Myrmecomorphy in action!

Sunday the 15th October was the date of the Amateur Entomologists’ Society field meeting at Rye Harbour Sussex Wildlife Trust reserve. It’s not often that I do a focused invertebrate hunt at this time of year, so I was looking forward to seeing what we found.

The field meeting was unexpectedly good on the arachnid side of things. I had no idea that the reserve was so rich in numbers and species of spider. We spent most of our time in a compartment of saltmarsh and shingle, where the shingle was really shallow. The layer of shingle was about two stones thick, and the soil beneath it was compact. This meant that the spiders could not escape deeper into the shingle as they would at most shingle sites.

One of the highlights of the field meeting spider-wise was the fantastic Myrmarachne formicaria. As the scientific name suggests, this species of spider is an ant-mimic (the prefix ‘myrm’ means ‘ant’ and a formicarium is an ant farm). The mimicry of ants in the animal kingdom is known as ‘myrmecomorphy’ and is quite common across a number of invertebrate orders. Invertebrates that are known to be ant mimics include young grasshoppers, true bugs (Hemiptera), flies, beetles and of course spiders.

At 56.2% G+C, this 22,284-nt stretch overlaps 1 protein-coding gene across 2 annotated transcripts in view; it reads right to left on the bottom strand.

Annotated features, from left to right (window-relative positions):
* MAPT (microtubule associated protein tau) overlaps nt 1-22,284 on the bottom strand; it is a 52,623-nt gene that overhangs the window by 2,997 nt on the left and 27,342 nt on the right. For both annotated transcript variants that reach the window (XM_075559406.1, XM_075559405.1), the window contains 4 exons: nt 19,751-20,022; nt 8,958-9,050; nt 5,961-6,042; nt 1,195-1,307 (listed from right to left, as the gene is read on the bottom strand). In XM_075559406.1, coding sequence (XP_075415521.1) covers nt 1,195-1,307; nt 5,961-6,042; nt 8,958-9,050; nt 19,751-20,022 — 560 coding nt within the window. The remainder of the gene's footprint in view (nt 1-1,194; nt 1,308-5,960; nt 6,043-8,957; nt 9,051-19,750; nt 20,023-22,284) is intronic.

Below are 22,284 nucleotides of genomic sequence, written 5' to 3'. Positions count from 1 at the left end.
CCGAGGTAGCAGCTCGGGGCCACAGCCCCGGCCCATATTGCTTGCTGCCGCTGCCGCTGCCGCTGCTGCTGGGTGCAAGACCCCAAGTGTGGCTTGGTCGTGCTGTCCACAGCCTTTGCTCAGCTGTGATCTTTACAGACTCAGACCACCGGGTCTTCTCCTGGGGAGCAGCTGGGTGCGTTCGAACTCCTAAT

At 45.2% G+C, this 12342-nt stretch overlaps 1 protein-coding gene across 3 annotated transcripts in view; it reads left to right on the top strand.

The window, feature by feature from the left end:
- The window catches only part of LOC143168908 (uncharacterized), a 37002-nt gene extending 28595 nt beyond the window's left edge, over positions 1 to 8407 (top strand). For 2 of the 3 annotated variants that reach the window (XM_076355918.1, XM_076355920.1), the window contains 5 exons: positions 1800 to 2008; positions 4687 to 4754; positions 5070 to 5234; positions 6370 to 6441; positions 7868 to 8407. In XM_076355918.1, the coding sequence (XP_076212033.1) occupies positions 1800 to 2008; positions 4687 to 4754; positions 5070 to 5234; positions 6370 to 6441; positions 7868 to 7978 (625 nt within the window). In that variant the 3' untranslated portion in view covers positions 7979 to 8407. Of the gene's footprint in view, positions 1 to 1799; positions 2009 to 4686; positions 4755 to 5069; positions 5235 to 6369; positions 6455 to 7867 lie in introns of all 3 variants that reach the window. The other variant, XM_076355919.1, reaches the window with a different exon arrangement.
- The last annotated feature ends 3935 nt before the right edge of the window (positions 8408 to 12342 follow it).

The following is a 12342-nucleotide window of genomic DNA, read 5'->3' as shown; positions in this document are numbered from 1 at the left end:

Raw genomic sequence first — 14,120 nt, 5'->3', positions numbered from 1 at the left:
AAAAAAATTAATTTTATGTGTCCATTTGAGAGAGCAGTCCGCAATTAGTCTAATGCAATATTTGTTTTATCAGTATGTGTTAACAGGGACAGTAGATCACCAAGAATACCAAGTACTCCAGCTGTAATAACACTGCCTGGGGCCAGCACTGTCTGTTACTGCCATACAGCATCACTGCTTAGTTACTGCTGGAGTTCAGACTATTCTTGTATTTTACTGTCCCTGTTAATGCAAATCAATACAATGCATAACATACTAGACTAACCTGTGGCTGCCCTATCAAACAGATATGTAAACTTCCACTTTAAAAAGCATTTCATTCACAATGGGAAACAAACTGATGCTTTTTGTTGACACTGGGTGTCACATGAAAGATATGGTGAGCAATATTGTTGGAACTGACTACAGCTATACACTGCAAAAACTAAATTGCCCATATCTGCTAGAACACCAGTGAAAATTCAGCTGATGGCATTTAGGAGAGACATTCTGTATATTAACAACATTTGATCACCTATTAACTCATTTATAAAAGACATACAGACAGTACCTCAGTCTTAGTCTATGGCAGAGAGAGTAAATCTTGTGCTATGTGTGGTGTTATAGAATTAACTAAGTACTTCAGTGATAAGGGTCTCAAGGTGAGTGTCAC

But why do so many invertebrates mimic ants? Ants are known among the predators of invertebrates to be aggressive or distasteful, so they are avoided. And the predators will also avoid any insects that look like them, but lack any means of defence such as the young grasshoppers. This is known as Batesian mimicry, as it was first described by H W Bates. Some ant mimics have even gone as far as to mimic the ants chemically as well, by emitting ant-like pheromones, which is referred to as Wasmannian mimicry.

However, Myrmarachne formicaria may mimic ants for a different reason. It is thought that some spiders mimic ants not only for protection against predators but also so that they can hunt the ants themselves. Ants will overlook the spiders as one of their own colony, giving the spider the perfect opportunity for a meal. This type of mimicry is aggressive mimicry. As you can see from the photo below, the spider has a long abdomen, which helps it to resemble an ant.

Myrmarachne formicaria male by Evan Jones

Myrmarachne formicaria, photo by Evan Jones, one of the field meeting attendees.

Myrmarachne formicaria really was a fantastic sight, and I hadn’t personally seen anything like it before. It was fascinating to learn how and why so many different invertebrates mimic ants. The sheer number of ant mimics must indicate that ants are one of the most successful of all invertebrates.

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